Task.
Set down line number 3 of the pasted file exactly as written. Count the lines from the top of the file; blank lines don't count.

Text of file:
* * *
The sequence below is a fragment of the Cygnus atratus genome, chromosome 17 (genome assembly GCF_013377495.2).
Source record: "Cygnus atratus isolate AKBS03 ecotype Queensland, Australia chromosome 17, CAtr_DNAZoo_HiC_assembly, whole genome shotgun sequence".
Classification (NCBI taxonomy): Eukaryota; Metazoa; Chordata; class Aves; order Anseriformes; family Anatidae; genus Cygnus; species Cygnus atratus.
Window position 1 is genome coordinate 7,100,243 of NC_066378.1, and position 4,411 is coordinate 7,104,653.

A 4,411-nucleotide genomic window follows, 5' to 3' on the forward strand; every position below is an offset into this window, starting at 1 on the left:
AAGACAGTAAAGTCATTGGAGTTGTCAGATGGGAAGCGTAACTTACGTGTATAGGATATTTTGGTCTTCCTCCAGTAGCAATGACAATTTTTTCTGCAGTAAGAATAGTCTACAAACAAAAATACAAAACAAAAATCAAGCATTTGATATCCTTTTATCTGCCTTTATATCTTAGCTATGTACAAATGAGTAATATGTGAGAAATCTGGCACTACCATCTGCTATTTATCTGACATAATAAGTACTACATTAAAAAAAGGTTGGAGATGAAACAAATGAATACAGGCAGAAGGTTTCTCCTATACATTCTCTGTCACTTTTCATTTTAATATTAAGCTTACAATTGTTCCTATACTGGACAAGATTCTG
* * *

Classification (NCBI taxonomy): Eukaryota; Metazoa; Chordata; class Aves; order Anseriformes; family Anatidae; genus Cygnus; species Cygnus atratus.